Ella Wood

Ella Wood

by Michelle Isenhoff


Choose Expedited Shipping at checkout for guaranteed delivery by Wednesday, January 23

Product Details

ISBN-13: 9781511619813
Publisher: CreateSpace Publishing
Publication date: 06/10/2015
Pages: 358
Sales rank: 891,802
Product dimensions: 5.25(w) x 8.00(h) x 0.74(d)

About the Author

MICHELLE ISENHOFF writes for teens, tweens, and kids as old as 91. Her work has been reader-nominated for a Cybils Award, the Great Michigan Read, and the Maine Student Book Award. She's also placed as a semi-finalist in the Kindle Book Review Book Awards, a finalist in the Wishing Shelf Book Awards, and earned multiple Readers' Favorite 5 Star seals of approval. A former teacher and current homeschooler, Michelle has been lauded by the education community for the literary quality of her work, which is regularly purchased for classroom use. More recently, she has enjoyed writing historical fiction with a touch of romance for older teens and women.

Customer Reviews

Most Helpful Customer Reviews

See All Customer Reviews

Ella Wood 4.7 out of 5 based on 0 ratings. 3 reviews.
lotsofpuppies More than 1 year ago
Sixteen-year old Emily Preston desires nothing more than to further her passion for art by attending University. However, in 1860's South Carolina young ladies are not permitted to think, much less do such an outlandish thing. Society's conventions do not stop Emily from trying to live her dream and she enrolls in an art course by mail correspondence. While she is determined to become a professional artist, her heart discovers that she is drawn to two men who are fighting for both her attentions and her heart. She is also discovering that her Southern world, its' rules, and views of slavery are not as innocent and acceptable as they were before her trip to pro-abolitionist Detroit. With the nation on the brink of Civil War and the future of the country at stake, will Emily continue to pursue her dreams as an artist or will she decide to follow her feelings and pursue a future with one of her handsome suitors? Can she follow her heart while her conscious begs her to reevaluate her Southern family, home, and way of life? Michelle Isenhoff''s first novel in the Ella Wood trilogy is a wonderfully written and engaging book. Even though it is written for teens I found it immensely enjoyable and could not put it down! I even purchased the Candle Star Trilogy which introduces us to Emily at age 14 while she is banished from her family to Detroit for being willful, stubborn, and incorrigible...not the traits of a young Southern Belle! I finished that one in 2 days as well! It was very funny to see the earlier, tantrum-throwing version of the young Emily Preston! I highly recommend Ella Wood and also The Candle Star!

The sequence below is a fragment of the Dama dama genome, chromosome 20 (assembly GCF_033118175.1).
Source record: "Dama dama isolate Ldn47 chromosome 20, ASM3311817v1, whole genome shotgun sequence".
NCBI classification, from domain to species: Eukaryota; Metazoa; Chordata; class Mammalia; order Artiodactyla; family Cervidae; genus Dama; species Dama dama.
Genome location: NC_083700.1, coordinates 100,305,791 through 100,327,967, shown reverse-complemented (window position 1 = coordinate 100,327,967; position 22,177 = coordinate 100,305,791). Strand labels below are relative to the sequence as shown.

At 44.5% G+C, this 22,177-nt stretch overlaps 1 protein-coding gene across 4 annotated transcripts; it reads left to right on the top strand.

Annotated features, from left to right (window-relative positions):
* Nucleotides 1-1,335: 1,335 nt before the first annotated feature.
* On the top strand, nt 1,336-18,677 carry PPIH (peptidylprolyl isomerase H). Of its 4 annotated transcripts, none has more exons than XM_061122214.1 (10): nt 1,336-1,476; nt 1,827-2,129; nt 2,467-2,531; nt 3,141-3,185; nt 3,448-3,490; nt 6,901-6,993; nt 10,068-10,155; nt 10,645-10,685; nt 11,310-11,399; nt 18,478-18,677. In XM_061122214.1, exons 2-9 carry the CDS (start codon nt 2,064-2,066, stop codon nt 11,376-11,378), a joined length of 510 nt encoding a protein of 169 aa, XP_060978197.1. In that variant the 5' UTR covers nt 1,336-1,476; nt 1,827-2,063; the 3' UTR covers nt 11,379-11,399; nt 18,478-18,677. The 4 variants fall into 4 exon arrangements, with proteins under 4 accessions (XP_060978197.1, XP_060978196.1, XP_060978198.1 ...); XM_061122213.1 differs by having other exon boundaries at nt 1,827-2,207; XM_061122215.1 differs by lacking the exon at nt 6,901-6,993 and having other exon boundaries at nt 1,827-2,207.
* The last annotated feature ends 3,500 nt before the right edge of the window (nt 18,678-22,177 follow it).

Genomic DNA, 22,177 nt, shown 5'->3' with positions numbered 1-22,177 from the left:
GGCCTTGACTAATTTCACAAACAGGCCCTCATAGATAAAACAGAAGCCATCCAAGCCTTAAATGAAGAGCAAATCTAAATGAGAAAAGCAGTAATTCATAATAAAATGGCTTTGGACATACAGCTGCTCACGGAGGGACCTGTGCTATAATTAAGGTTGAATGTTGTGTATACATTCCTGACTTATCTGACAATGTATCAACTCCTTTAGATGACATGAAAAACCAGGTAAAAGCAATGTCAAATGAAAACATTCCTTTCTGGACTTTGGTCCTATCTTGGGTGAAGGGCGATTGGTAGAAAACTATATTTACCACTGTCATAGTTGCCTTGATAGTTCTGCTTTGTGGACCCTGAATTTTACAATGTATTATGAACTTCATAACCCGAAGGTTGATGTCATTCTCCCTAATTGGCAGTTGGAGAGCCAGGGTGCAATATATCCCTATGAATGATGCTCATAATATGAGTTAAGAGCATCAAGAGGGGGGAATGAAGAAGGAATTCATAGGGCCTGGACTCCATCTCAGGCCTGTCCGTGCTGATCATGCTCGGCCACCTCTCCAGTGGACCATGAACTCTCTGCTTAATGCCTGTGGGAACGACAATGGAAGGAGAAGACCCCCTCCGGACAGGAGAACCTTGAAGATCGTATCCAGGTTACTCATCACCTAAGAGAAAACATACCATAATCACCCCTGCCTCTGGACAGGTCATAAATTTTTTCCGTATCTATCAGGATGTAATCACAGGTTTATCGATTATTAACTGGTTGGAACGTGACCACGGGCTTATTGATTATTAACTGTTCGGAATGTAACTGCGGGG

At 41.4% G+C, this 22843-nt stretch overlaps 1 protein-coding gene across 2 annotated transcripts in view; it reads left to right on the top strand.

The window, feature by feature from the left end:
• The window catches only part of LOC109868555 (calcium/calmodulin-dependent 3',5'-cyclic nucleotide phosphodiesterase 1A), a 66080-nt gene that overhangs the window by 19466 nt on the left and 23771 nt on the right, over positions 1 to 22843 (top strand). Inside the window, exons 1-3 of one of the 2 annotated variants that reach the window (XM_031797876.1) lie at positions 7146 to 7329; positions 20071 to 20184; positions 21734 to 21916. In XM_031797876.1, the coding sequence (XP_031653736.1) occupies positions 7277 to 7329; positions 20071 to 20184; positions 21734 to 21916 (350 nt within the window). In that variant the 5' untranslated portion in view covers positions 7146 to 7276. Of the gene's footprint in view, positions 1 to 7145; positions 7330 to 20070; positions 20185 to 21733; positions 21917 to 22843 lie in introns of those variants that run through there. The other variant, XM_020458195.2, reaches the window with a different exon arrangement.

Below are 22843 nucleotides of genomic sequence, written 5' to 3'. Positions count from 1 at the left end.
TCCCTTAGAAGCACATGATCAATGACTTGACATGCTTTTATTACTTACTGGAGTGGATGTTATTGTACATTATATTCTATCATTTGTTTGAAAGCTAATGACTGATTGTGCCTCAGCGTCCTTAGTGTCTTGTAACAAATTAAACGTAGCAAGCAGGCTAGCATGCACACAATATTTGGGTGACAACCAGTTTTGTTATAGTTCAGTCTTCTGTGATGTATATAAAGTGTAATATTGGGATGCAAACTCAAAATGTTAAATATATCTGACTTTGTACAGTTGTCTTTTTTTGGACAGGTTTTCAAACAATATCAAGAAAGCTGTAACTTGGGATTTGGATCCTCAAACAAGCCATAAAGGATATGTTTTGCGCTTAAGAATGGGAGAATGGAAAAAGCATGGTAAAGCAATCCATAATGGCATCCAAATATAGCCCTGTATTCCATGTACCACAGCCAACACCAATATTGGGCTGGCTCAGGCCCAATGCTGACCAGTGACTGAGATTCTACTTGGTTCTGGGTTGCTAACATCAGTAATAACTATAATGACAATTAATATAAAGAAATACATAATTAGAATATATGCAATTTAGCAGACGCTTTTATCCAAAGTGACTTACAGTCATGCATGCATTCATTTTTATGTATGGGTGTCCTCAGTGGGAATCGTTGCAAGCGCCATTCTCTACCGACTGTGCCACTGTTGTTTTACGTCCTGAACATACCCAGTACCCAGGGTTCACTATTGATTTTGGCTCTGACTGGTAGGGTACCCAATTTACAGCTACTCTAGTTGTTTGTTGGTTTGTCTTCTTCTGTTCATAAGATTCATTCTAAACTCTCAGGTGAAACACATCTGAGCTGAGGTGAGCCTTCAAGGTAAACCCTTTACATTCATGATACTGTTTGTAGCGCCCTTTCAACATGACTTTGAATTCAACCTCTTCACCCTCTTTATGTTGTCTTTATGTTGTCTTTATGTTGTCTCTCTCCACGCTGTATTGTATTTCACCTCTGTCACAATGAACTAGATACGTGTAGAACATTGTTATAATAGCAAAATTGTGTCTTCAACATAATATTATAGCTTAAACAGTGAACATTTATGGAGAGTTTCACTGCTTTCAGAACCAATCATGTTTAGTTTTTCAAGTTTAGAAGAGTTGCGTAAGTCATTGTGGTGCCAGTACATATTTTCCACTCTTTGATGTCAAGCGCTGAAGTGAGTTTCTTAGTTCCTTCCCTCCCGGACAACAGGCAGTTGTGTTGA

NadineTimes10 More than 1 year ago
As far as my reading for pleasure goes, I got my start with young adult historical fiction about America’s past while I was still a young adult, with novels by Ann Rinaldi. Ella Wood by Michelle Isenhoff took me back to that same brand of enjoyment, and the story grew on me as I read. Emily is no perfectly angelic protagonist. It’s her independent thinking, her ambition as an artist, and her gradually shifting views on slavery in the South (the very institution her family and the society around her depends on to maintain their way of life) that make her a compelling heroine, particularly through the way her gift as an artist informs her thoughts on humanity, and vise versa. There’s a richness in her growth in character over the course of the book, intertwining well with the brink and onset of the American Civil War. I haven’t an absolute dislike of love triangles in novels, though when the romantic involvement and displayed affection between one party and both of his/her love interests is essentially equal, the alternating back and forth between the relationships isn’t something I can quite wrap my mind around or get into, as turned out to be the case here. The third-person narrator uses identifiers for characters such as “the black woman” or “the colored girl” a good deal more than, say, “the white boy” or “the white woman,” which could inadvertently undermine the story’s message on human sameness just a tad. Also, I was admittedly disappointed to find the story end with a total cliffhanger. I personally feel more “cordially welcomed” and thus inclined to read the next book in a series when the preceding book has a natural conclusion, one that may leave inviting promise for a continuation, than when the story simply cuts off. Again, though, I enjoyed this read overall, particularly after hitting around the halfway mark, which pretty much became the “unputdownable” point for me. ______________________ I received a complimentary copy of this book through a notice from the author for the purpose of an honest review.
Anonymous More than 1 year ago
I had a hard time putting this one down. I'll definitely recommend it to my daughters and my students.